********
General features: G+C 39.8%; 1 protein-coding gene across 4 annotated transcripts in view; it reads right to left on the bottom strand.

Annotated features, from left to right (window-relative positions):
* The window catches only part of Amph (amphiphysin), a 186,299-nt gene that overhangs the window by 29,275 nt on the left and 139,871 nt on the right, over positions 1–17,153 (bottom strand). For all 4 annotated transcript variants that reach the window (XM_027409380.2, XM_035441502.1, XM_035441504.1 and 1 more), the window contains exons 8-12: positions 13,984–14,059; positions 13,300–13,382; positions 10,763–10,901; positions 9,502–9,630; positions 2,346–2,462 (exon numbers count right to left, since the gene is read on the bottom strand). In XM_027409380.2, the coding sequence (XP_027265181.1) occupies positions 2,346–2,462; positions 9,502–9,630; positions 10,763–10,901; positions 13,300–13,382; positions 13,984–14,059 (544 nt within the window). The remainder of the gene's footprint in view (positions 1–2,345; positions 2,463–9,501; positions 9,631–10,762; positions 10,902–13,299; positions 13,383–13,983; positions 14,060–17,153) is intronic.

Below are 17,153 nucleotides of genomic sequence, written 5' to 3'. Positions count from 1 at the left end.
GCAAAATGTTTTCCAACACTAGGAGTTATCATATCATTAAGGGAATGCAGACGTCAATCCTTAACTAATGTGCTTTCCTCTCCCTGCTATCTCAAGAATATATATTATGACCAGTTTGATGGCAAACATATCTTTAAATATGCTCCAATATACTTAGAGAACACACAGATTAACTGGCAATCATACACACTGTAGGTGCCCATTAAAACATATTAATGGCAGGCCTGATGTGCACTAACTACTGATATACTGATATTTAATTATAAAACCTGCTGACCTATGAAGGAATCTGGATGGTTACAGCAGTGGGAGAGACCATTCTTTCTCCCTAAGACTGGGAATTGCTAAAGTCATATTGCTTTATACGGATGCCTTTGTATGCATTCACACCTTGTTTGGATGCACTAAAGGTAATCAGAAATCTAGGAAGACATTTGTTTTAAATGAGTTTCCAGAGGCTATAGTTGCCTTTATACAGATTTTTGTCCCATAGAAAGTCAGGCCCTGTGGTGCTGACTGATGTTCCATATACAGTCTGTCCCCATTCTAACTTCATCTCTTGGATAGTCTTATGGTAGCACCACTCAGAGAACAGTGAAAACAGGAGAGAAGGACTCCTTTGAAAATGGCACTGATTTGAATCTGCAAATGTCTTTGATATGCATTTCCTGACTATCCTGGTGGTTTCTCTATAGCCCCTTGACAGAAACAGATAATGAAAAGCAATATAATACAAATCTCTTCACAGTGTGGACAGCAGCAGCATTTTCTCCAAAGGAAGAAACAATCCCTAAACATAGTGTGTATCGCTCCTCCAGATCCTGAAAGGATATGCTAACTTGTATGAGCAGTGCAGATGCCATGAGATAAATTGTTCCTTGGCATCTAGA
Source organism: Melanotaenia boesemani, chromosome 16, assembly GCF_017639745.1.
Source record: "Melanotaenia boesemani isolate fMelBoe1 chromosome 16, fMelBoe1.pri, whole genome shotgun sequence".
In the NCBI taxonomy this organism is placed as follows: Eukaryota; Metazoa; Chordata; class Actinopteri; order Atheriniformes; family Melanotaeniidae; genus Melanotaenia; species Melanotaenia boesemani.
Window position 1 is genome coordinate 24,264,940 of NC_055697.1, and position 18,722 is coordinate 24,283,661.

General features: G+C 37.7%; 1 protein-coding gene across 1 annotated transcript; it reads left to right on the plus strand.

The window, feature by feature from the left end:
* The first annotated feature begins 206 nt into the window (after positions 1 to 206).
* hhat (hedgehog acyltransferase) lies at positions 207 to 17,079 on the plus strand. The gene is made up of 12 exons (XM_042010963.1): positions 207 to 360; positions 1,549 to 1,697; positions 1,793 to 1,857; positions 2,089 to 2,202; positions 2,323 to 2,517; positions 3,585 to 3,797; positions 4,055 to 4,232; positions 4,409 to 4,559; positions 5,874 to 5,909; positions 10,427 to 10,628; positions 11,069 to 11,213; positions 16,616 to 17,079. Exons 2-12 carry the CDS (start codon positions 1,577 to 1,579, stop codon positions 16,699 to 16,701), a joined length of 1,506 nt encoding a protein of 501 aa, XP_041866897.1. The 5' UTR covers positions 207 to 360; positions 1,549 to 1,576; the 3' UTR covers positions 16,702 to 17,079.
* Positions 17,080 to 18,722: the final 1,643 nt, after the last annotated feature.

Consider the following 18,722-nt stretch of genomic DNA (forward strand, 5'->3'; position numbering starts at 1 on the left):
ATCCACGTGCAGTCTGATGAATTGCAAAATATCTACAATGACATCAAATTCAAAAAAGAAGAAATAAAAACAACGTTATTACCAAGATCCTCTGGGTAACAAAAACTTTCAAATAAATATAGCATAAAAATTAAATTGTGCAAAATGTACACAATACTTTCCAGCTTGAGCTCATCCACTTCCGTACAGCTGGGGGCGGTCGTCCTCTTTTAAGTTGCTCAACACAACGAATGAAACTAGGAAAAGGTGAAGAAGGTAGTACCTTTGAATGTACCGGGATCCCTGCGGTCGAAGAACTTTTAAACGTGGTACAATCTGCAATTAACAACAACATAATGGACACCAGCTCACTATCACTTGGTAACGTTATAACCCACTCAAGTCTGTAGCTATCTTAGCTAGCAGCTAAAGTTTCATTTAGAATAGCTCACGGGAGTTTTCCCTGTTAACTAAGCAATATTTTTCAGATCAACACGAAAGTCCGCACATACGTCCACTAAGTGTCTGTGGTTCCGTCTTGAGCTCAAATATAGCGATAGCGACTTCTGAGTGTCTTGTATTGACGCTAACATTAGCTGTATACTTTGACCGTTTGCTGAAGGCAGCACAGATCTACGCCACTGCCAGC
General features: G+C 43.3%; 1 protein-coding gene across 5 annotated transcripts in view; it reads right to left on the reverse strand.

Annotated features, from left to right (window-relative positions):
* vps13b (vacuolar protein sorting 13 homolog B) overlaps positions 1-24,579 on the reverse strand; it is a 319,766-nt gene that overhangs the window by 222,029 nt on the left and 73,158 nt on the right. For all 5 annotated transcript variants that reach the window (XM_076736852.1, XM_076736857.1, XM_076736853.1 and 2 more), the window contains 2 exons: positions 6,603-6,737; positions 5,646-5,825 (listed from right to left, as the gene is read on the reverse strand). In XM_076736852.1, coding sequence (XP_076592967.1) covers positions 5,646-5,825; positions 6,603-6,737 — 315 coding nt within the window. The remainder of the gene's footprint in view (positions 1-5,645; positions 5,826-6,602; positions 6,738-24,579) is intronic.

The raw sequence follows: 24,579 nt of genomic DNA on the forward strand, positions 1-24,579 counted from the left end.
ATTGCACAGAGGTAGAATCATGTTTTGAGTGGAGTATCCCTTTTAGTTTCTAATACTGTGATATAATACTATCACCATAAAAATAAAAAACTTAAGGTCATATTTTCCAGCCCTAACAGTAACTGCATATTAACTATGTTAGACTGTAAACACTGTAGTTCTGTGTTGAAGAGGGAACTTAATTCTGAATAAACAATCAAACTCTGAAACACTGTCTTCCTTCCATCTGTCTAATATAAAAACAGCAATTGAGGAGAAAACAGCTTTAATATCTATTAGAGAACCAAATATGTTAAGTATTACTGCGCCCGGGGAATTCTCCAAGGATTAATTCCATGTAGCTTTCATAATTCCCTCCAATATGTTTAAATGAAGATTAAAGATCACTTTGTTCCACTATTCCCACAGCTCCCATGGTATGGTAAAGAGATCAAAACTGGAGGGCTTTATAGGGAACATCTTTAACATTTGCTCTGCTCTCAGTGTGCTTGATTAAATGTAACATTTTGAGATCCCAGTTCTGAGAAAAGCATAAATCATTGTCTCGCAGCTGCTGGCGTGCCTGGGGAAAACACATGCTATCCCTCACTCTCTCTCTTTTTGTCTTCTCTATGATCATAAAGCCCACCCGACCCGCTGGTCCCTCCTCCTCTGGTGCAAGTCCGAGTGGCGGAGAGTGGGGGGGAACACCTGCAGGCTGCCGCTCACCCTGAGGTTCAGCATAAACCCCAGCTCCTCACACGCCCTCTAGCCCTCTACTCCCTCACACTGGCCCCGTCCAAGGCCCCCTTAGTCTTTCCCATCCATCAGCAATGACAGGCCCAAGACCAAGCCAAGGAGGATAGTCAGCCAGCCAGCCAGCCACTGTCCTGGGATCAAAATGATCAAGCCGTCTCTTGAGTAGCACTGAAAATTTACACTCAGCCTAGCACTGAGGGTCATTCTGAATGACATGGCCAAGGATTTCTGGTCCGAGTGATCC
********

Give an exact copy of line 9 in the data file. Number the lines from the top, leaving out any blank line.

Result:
Window position 1 is genome coordinate 24,264,940 of NC_055697.1, and position 18,722 is coordinate 24,283,661.